While on the subject of fake grassroots organizations, it’s worth giving Minnesota Momentum a plug. But, before doing so, check out this description of what “grassroots” actually means from Wikipedia:
The term implies that the creation of the movement and the group supporting it are natural and spontaneous, highlighting the differences between this and a movement that is orchestrated by traditional power structures.
Now, take a look at the Twitter bio for Minnesota Momentum:
See the URL? Vikings.com? That’s strange. How many grassroots organizations are tied to tightly to a single corporation’s private interest in extracting public welfare?
Another way to look at this is to check out who owns this “grassroots organization’s” domain name, minnesotamomentum.com:
It sure looks to me like this “grassroots organization” is, in fact, the Minnesota Vikings. Looks like a private business is attempting to influence legislators by creating the illusion of a grassroots organization.
When you think of “grassroots organizations” do you think “paid staff”? Me neither. That’s another example of what makes Minnesota Momentum’s stadium welfare lobbying group different from the average grassroots organization. Take Benjamin Casura as an example:
Here is how he describes the work he does for Minnesota Momentum:
Free Food and Memorabilia
When you think of grassroots organizations, do you think free food and free raffles? That seems like the opposite of what I generally expect to see. Usually, it’s “hey” could you chip in to help cover the costs of the bagels? We’re having a silent auction to raise money as well. But things are a bit different at Minnesota Momentum’s grassroots organization, where they have catering and giveaways:
Free Community Breakfast this Friday
The Minnesota Vikings and Minnesota Momentum will hold a free community breakfast on Friday, May 8, at The Stadium Sports Bar and Grill in White Bear Lake.
Along with a full breakfast, members will receive an exclusive Vikings stadium update, as well as a chance to win lower level tickets to the Vikings 2009 regular season game versus the Baltimore Ravens (October 18). Autographed team items will also be raffled, and members will meet former Vikings great “Benchwarmer” Bob Lurtsema.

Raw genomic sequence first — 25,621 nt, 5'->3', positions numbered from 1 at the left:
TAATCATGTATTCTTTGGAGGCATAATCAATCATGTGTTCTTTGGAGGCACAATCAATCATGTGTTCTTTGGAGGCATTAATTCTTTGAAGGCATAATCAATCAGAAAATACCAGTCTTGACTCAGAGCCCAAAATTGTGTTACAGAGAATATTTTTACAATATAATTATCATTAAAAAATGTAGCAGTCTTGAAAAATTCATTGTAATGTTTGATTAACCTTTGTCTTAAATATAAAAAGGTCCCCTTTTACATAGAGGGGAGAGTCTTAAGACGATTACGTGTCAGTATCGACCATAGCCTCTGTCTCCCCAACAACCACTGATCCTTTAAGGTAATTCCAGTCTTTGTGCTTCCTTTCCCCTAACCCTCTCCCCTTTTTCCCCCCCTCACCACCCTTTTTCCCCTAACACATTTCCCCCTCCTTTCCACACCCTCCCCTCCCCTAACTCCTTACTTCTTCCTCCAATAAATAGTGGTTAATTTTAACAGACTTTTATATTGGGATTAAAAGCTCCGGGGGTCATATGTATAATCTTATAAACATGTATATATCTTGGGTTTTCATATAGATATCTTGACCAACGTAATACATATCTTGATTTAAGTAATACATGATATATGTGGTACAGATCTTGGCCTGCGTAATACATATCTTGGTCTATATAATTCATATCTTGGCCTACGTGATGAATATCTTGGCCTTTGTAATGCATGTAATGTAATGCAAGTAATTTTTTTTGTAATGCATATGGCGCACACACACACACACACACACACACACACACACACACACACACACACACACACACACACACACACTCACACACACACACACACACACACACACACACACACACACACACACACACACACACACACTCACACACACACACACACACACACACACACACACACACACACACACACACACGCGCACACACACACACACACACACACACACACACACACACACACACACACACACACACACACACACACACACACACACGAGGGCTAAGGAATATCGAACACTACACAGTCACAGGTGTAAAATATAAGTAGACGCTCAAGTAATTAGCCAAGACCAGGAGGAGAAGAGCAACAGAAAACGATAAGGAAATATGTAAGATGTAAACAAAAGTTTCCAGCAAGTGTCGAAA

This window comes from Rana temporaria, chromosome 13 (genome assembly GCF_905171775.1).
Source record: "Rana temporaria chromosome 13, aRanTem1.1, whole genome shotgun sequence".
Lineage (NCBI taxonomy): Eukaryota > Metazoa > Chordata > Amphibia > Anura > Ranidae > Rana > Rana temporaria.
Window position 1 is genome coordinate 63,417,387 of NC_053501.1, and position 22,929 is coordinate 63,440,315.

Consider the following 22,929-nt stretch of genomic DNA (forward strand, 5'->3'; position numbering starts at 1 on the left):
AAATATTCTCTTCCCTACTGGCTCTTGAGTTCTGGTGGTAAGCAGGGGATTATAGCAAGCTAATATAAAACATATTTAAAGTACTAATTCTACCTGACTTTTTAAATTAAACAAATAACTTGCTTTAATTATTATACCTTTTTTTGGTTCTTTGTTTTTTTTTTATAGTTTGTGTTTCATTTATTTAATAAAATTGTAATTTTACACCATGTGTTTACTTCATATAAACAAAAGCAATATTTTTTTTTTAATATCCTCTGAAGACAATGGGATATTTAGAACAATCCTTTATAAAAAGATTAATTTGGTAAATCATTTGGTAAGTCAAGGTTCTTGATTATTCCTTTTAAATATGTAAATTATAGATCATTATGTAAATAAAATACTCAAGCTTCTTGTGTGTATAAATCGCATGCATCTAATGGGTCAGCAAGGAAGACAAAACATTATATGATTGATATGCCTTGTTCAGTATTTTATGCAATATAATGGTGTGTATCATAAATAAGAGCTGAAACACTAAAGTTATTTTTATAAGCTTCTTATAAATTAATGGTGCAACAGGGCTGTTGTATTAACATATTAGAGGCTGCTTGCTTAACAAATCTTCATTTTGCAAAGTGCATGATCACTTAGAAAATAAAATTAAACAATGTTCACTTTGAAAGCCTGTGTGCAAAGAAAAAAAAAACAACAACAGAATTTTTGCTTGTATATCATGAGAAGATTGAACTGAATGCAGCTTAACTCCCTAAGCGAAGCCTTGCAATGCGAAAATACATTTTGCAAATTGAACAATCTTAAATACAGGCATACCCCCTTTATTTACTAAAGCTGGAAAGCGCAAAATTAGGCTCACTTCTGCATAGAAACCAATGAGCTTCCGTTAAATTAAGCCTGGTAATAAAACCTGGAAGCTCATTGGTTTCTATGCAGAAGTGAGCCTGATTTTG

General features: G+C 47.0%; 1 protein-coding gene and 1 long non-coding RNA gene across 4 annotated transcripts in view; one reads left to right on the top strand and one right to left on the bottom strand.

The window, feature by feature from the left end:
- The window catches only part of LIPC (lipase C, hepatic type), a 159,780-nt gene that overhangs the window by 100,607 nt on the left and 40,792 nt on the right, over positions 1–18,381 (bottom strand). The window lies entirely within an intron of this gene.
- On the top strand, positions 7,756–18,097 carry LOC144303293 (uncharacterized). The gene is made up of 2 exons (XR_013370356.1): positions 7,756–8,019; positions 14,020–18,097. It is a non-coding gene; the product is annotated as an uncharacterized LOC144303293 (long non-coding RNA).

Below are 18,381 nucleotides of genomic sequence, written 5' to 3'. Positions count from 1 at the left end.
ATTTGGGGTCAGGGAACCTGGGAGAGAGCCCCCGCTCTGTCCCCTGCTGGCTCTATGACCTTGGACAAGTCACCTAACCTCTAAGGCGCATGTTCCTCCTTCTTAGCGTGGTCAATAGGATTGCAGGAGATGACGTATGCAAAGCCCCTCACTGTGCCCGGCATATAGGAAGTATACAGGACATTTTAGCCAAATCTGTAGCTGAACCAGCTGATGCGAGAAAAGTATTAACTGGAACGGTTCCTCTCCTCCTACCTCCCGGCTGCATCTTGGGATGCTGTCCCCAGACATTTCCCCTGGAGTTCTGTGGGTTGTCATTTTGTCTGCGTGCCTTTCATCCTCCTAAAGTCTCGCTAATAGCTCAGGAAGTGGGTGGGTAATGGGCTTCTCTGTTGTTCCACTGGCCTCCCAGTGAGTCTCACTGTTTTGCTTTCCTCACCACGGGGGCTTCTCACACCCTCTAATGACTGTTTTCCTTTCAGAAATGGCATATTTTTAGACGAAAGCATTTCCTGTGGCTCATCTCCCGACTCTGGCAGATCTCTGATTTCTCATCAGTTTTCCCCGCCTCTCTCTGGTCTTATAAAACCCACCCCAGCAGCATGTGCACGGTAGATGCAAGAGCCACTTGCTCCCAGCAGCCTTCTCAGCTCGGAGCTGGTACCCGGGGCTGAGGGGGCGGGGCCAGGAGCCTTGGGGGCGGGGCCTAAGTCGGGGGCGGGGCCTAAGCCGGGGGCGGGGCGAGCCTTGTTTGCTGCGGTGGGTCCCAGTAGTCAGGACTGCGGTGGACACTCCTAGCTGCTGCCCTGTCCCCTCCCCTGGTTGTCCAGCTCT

Vikings Vice President of Public Affairs/Stadium Development Lester Bagley
Vikings alum Bob Lurtsema
Minnesota Momentum members
A free breakfast and an official Minnesota Vikings stadium update. Team officials will also hold a raffle to give away two (2) lower level tickets to the Ravens at Vikings game on October 18, 2009, as well as autographed team items.
Giving stuff away on Twitter is another way to build support for Vikings stadium welfare:
So, by giving away free food, free autographed footballs, and free tickets to games, the Vikings have managed to build a Twitter account with 2,900 followers as of this writing. What do they do with those followers? Ask them to lobby our legislators for stadium welfare on the Vikings’ behalf:
Personally, I’d rather not see corporations running fake grassroots organizations in an attempt to extract hundreds of millions of public dollars from a cash strapped county and state for private profit. It comes across as a very dishonest approach to public policy to me.
Here is an example of this supposed grassroots in action parked in front of the state capitol:
Looks like Zygi Wilf, Lester Bagley, and Jeff Anderson have enough sense not to stand out there in expensive suits, begging for $600 million in welfare payments. Instead, they encourage this guy to take a vacation day from work so he can beg for them.
Why are The Vikings Doing This?
And, again, as a reminder to Vikings fans, if the stadium welfare proposal presented by the Vikings organization made smart political sense, why would the Vikings have to go to such great lengths to attempt to manipulate our elected officials into supporting it? If the plan made financial sense, it wouldn’t take an army of fake grassroots support to convince politicians to support it. They know how to count money and count votes, so if the money made sense, the votes would be there.